POLITICS

Ron Paul's pitch to Iowa social conservatives

By |
Politics,Beltway Confidential,Philip Klein

SIOUX CENTER, Iowa -- Rep. Ron Paul is most associated with his economic and foreign policy views, but one of the secrets to his success is the appeal he's making to Iowa's socially conservative electorate, something that may come as a surprise to those who know him as a gadfly libertarian.

On table outside a Paul town hall meeting in a public library here, attendees were offered fliers promoting Ron Paul as a "pro-life champion" and somebody who would "defend traditional marriage." None of the materials mentioned anything about foreign policy, unless you count the linguine recipe in the “Ron Paul Family Cook Book.”

(He did discuss foreign policy during his formal remarks -- more on that later.)

Now, none of this necessarily contradicts his libertarian views. After all, if one believes that life begins at conception, it's consistent to believe that the unborn child has individual rights, the most fundamental being the right to life. And throughout his campaigns, Paul has touted his strong pro-life credentials -- which are bolstered by the fact that he's delivered thousands of babies as an OB/GYN in Texas.

When it comes to gay marriage, Paul has said it should be left up to the states -- meaning he doesn't believe the federal government should either prohibit or force the legalization of gay marriage. But what's interesting about the gay marriage flyer distributed in this event is it uses culture war language to make him appear as if he's a staunch social conservative on the issue, even though the standard social conservative position calls for a Federal Marriage Amendment, which he opposes.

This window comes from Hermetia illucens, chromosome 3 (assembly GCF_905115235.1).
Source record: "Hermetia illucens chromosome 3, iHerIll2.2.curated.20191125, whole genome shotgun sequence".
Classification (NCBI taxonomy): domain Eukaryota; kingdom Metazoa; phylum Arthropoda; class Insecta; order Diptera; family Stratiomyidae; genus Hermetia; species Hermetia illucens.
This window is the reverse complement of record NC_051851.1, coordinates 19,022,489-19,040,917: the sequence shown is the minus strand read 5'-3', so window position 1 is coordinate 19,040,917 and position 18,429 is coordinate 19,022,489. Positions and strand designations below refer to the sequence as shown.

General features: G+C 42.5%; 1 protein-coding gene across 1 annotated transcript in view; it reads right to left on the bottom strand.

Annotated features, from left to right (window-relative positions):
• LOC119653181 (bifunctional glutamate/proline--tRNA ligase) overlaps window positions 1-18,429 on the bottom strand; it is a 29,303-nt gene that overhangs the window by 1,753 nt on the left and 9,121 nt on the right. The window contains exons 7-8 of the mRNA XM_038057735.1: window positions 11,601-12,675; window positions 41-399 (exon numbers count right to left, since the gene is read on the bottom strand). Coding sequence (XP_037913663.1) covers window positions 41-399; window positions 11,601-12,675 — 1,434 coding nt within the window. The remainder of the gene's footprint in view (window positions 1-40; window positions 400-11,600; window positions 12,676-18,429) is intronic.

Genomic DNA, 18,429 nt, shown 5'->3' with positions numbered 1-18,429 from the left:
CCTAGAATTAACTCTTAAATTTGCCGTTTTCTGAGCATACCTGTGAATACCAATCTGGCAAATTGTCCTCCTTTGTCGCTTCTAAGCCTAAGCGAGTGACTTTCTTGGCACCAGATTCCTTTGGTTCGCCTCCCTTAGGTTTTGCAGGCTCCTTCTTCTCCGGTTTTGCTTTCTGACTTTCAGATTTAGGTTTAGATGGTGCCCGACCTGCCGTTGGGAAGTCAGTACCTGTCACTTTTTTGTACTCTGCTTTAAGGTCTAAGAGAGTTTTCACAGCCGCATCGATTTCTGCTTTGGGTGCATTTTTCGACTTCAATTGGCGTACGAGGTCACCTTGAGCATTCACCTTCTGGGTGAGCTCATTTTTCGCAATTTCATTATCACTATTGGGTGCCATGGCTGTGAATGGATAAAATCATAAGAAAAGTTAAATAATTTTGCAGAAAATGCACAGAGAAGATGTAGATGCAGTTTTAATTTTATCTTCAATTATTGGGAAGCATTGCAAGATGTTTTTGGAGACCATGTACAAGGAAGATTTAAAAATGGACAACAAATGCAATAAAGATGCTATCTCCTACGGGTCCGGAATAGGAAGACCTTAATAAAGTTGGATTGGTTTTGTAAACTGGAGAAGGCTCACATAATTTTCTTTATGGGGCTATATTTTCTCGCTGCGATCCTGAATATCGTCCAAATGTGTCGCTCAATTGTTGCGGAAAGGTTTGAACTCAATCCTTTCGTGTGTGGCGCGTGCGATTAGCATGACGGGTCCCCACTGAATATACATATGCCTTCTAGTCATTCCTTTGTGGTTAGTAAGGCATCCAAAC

The handout touts Ron Paul's support for the Defense of Marriage Act, which prevents a state from being forced to recognize a gay marriage from an outside state. It blasts "Barack Obama's assault on marriage" (for declining to defend court challenges to DOMA), noting it means every state, "should have to allow San Francisco and New York City to decide its marriage laws." (Partial photo here.)

When I spoke to one voter at the event, he told me marriage was one of his most important issues along with abortion and the budget -- and he cited it as a reason he was backing Paul.

And one of the advantages of having been dismissed as a crank who couldn't win the caucuses is that it has allowed Paul to skate under the radar and make it easier to thread the needle between his appeal to libertarians and to social conservatives. Had he  be been taken seriously as a front-runner earlier in the process, he'd probably be subject to negative ads informing conservatives that Paul does support the right of individual states to allow gay marriage. Instead, the lower profile has allowed him to quietly make his case to social conservatives, and expand his base beyond libertarians.

As a parting note, Sioux County, where this event was held, was carried by a two-to-one margin by Pat Buchanan in the 1996 caucuses -- and of course, he's known for his cultural conservatism and non-interventionist foreign policy views.

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